Refugee family reunification still a grueling process

The family reunification process for asylum seekers' family members who were left behind in dangerous countries is too slow, according to VluchtelingenWerk Nederland and the refugee families.

The Tweede Kamer, lower house of parliament, is discussing the family reunification policies with State Secretary Klaas Dijkhoff on Thursday, Het Parool reports. Two weeks ago Dijkhoff announced that the regulations would be eased. And in January his predecessor, Fred Teeven, told the Kamer that he wanted to do something about the "precarious situation" of "single, unmarried girls who were left behind". But the families wonder why this is still taking so long.

VluchtelingenWerk is calling for greater speed in the reunification procedures. "Waiting times at embassies are very long. More staff needs to be put on this, so that people can can be reunited with their loved ones faster.", a spokesperson told the newspaper.

Lawyer Jaap de Ruijter de Wildt is representing a Syrian family who is waiting for permission for their 21 year old daughter to come to the Netherlands. Marah Ijbara had to be left behind in the Syrian city of Idlib when her family fled to the Netherlands in the summer of 2013. Her father and brother came first, and soon after they got residency permits, they were able to bring her mother and two younger sisters, aged 11 and 9, to the Netherlands. But Marah could not come along, because she did not meet the requirements - she is an adult and there is no "more than an emotional connection" with the rest of the family, Het Parool reports.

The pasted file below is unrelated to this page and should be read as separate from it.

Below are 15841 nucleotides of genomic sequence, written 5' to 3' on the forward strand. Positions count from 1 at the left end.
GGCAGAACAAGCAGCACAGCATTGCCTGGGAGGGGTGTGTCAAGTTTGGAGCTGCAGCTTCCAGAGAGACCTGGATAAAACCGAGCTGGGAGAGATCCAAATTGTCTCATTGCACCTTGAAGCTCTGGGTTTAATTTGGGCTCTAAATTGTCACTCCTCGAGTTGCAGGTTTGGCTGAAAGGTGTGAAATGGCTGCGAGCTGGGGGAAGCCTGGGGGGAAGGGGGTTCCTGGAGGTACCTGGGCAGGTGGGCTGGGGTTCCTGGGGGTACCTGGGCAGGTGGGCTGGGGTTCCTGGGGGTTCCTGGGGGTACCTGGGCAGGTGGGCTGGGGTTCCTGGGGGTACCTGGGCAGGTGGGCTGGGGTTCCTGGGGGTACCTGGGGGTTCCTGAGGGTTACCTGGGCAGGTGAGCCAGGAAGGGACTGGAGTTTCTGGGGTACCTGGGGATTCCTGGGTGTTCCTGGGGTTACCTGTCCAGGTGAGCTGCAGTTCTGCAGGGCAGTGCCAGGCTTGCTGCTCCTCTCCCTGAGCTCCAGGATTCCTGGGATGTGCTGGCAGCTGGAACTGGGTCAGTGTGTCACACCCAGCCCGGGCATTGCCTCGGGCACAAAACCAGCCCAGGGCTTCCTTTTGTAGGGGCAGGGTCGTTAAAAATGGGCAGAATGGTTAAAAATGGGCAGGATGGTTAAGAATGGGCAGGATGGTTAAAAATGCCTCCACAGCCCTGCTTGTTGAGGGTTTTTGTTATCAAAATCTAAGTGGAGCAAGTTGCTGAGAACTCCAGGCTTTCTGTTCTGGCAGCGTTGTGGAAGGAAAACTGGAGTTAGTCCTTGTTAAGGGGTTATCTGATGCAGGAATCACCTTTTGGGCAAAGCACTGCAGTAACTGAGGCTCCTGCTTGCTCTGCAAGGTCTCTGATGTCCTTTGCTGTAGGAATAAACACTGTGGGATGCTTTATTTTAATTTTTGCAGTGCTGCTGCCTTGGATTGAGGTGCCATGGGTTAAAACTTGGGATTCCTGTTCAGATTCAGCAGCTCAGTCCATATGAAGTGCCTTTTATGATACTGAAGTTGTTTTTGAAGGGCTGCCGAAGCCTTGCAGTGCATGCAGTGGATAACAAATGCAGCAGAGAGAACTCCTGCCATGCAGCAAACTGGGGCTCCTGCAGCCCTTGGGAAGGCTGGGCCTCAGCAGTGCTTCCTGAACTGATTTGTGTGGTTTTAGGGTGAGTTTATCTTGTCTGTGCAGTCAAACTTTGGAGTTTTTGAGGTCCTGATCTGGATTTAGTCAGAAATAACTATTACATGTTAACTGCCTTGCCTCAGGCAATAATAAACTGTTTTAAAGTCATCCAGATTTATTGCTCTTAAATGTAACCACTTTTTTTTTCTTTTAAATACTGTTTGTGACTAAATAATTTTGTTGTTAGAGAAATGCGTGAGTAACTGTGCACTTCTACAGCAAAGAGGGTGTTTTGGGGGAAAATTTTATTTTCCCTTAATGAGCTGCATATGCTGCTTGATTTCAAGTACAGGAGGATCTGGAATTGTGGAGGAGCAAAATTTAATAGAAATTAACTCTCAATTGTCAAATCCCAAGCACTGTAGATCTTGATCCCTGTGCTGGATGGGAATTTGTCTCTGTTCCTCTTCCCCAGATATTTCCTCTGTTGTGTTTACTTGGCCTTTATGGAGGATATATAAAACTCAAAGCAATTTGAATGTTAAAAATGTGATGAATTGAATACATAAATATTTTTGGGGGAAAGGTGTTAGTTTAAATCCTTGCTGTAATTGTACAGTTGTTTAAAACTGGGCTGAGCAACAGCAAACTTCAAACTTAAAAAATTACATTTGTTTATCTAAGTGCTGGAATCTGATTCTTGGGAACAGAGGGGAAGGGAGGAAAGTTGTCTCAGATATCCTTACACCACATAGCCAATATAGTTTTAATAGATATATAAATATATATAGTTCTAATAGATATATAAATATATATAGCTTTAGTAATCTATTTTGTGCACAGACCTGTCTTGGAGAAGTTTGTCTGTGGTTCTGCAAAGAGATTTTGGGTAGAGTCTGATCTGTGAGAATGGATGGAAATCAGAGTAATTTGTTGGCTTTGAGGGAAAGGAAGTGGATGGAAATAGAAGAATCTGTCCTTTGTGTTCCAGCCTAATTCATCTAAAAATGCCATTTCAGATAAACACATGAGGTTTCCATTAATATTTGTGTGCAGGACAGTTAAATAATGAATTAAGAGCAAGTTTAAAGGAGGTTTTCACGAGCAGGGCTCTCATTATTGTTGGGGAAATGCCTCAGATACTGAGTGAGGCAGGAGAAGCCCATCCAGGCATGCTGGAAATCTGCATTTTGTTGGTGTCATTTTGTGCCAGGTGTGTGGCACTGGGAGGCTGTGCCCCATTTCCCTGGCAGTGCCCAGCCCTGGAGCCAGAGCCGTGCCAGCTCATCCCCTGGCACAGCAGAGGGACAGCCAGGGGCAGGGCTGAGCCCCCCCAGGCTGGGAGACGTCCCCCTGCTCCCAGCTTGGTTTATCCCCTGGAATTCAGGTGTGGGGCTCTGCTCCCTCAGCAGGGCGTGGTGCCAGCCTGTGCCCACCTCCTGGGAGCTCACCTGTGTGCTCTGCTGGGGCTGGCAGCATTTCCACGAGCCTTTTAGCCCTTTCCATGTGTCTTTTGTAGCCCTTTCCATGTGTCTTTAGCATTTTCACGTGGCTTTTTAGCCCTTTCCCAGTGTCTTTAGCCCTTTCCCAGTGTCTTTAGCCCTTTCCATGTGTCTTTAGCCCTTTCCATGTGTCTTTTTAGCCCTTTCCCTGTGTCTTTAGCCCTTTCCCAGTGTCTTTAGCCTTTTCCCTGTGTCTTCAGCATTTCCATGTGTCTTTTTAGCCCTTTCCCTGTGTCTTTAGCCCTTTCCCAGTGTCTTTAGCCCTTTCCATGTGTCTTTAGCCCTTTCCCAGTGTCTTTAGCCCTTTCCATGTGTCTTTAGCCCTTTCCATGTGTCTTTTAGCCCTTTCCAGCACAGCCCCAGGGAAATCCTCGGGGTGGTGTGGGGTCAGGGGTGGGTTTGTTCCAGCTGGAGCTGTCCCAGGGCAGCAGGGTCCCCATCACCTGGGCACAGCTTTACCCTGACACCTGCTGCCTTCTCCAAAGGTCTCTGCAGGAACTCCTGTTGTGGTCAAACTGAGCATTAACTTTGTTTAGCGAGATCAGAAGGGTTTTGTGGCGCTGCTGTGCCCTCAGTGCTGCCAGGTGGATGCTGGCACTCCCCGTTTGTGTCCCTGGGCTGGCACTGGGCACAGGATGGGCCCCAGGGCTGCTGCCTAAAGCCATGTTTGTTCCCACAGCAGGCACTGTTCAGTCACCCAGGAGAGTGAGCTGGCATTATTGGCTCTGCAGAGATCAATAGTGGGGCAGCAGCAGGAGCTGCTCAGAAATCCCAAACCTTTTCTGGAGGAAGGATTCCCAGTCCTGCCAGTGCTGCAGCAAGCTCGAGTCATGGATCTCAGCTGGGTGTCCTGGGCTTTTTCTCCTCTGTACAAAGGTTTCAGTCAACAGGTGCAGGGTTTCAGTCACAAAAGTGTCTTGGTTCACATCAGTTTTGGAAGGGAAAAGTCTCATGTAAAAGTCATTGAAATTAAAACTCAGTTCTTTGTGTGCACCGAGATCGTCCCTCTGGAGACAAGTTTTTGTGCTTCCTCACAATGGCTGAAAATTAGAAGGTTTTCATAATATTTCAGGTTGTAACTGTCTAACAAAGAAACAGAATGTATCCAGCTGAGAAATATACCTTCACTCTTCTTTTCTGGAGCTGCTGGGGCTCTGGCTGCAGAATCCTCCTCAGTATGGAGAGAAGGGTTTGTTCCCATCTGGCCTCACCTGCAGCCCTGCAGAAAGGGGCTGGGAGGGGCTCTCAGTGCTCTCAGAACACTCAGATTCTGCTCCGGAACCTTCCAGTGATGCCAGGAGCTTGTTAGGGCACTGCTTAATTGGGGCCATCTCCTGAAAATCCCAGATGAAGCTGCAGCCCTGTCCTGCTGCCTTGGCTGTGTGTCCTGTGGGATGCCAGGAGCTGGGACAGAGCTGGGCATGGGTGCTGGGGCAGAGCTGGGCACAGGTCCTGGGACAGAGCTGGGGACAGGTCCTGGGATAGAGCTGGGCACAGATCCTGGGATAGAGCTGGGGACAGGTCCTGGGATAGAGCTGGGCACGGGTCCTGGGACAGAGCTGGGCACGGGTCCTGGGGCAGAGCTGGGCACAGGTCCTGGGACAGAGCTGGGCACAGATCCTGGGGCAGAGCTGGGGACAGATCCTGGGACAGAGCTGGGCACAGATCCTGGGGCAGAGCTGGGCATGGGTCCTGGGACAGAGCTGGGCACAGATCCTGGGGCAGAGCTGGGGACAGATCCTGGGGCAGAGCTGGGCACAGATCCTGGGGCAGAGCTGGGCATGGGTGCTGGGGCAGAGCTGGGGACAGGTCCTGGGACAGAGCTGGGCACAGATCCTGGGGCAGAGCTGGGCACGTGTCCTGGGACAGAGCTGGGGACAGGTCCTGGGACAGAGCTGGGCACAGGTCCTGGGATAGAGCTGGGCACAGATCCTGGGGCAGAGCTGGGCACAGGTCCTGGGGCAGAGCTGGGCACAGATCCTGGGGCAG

After the rules has been eased, Marah should be able to join her family in the Netherlands. The IND now has to make a new decision on her the reunification request. De Ruijter de Wildt is positive that the request will be approved, but the process is taking very long.  "Every day that Marah is in Syria, she runs a great risk." the lawyer said to the newspaper, explaining how Marah had to flee Ildib after the city fell into the hands of Al-Qaeda and how there are bombings on a regular basis. Once the IND approves Marah's request, she has to make a long journey to the Dutch embassy in Ankara to get the right papers. "For a young woman in Syria that is a dangerous trip", according to the lawyer. "The IND must hurry, and the Dutch government should help her with this dangerous journey."

 

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